[TUHS] Why Linux not another PC/UNIX [was Mach for i386 ...]

Random832 random832 at fastmail.com
Fri Feb 24 06:31:04 AEST 2017


On Thu, Feb 23, 2017, at 14:15, Clem Cole wrote:
> On Wed, Feb 22, 2017 at 6:51 PM, Paul Ruizendaal <pnr at planet.nl> wrote:
> 
> > I'm not a lawyer, but wasn't part of the background that prior to 1988
> > in US law one could not claim both copyright and trade secret protection,
> > and that for something to be copyrighted it had to expressly claim to
> > be copyrighted material, and be registered as such?
> >
> ​Take this with what its worth (it came for free and I'm not a lawyer
> ....) > Your comment got me thinking, why would try to change and can you.  So I
> asked on our patent counsel this am to explain the difference.  For
> context in the USA we have Patent, Trade Secret, Copyright Registration and
> Copyright Protection.   Her reply to me was:
> 
> Copyright *protection* is automatic – as soon as the code is written it
> is
> considered protected.  Copyright *registration* is just a formality
> necessary to instigate litigation.  There is no time limit for
> registration.

That's true today, but to my understanding wasn't true in 1988. (Well,
registration wasn't a requirement to be copyrighted - that requirement
went away retroactively in 1978, and only applied to unpublished works
then.) The change seems to have been March 1, 1989 from what I can find.

I think AT&T *tried* to construct a basis to claim that UNIX source code
was "unpublished", even when distributed to source licensees (or e.g.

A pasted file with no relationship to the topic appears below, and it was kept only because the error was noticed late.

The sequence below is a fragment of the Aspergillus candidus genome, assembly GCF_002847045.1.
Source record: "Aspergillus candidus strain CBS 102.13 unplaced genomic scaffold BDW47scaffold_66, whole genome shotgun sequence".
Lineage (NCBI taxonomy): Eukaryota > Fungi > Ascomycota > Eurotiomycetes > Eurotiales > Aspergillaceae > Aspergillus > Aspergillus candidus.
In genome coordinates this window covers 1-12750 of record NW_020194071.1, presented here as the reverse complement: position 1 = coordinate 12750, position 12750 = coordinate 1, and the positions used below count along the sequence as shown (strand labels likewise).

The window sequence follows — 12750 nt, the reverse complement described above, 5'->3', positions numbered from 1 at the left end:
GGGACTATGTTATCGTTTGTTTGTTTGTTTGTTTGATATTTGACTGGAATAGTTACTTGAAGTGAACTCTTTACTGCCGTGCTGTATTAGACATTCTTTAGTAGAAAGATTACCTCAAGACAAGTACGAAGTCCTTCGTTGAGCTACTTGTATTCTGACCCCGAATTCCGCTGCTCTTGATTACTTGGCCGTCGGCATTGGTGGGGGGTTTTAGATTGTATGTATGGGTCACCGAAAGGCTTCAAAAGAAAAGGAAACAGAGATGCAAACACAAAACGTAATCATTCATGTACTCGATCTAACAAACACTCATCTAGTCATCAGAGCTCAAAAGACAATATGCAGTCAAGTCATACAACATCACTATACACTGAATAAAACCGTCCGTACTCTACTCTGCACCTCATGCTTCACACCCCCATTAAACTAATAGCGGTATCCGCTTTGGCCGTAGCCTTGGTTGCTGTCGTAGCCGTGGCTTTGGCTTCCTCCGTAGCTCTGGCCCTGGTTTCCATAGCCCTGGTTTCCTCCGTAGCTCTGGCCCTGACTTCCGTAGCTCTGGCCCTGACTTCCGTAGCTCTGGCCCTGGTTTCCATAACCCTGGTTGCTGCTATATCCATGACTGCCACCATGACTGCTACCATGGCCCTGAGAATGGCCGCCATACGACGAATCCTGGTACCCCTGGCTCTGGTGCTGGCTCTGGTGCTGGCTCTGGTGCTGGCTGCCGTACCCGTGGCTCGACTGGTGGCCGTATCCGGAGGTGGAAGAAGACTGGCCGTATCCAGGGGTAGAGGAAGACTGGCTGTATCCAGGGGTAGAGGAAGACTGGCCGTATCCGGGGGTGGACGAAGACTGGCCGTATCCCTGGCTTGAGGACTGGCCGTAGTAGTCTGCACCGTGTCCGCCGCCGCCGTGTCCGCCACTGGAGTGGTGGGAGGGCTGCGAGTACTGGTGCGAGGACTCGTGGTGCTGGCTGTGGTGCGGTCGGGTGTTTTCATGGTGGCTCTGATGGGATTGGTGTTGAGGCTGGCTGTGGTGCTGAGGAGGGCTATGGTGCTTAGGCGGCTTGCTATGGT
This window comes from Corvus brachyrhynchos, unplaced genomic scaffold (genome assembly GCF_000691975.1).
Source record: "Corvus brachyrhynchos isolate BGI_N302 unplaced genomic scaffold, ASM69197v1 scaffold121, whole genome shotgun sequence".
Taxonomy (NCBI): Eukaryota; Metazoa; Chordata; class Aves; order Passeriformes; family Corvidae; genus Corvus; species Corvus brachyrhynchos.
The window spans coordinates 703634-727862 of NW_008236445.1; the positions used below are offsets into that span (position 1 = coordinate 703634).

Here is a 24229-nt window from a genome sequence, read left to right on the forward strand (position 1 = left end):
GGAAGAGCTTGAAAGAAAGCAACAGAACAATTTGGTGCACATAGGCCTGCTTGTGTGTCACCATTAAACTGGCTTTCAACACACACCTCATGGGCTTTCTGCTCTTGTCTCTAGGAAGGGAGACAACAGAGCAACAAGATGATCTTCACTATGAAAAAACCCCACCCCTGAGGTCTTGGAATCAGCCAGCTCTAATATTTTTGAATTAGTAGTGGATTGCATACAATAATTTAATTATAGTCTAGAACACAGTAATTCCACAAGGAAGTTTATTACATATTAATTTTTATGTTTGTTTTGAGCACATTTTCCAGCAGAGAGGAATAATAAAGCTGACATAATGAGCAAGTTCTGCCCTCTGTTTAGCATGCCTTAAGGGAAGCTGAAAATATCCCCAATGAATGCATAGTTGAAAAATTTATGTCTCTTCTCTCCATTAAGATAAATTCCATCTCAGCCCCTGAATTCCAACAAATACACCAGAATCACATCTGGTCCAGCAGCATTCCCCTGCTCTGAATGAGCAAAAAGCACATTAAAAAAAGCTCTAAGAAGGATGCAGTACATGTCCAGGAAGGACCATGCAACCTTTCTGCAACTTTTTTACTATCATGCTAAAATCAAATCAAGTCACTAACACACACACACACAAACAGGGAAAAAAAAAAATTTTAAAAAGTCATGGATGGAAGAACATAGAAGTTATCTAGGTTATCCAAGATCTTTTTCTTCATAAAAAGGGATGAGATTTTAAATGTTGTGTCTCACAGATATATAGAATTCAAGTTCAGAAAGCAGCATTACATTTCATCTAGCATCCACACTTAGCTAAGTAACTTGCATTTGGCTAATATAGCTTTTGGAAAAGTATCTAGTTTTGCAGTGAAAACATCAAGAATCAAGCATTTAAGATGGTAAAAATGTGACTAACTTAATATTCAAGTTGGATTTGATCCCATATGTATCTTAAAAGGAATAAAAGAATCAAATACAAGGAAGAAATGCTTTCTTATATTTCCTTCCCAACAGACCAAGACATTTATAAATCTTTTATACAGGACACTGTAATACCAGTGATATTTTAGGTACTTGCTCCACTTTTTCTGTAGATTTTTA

shell scripts which were by necessity distributed to all licensees),
possibly in service of this trade secret theory. Remember, the infamous
comment on the otherwise empty SVR2 /bin/true had two lines of copyright
notice and three lines of assertion that it was unpublished.

And if that attempt involved removing all copyright notices from V6, V7,
and 32V (and presumably not registering any copyright on any
"unpublished" works pre-1978) then that might have killed any
copyright-based case. By the time the actual lawsuit happened, they were
fully committed to the trade secret theory.


> Dennis Ritchie wrote:
> >
> > "Paul" <pssawyer at comcast.net.INVALID> wrote in message >>
> >   ....
> >> ISTR there was a copyright notice in a Sys V /bin/true; explaining
> >> why we thought this was funny might be a violation of that copyright!
> >
> > The local lawyers here also flip-flopped over the copyright issue.
> > I can't recall whether it was because of law changes or reinterpretation
> > or whether they just changed their minds.  The issue partly had to do
> > with the question of whether a copyright claim amounted to publication,
> > while their primary protection theory had to do with trade secret
> > protection, and its possible conflict with publication.
> >
> > At any rate, here is the whole contents of /bin/true in SVr2:
> >
> > # Copyright (c) 1984 AT&T
> > #   All Rights Reserved
> >
> > # THIS IS UNPUBLISHED PROPRIETARY SOURCE CODE OF AT&T
> > # The copyright notice above does not evidence any
> > # actual or intended publication of such source code.
> >
> > #ident "@(#)true:true.sh 1.4"


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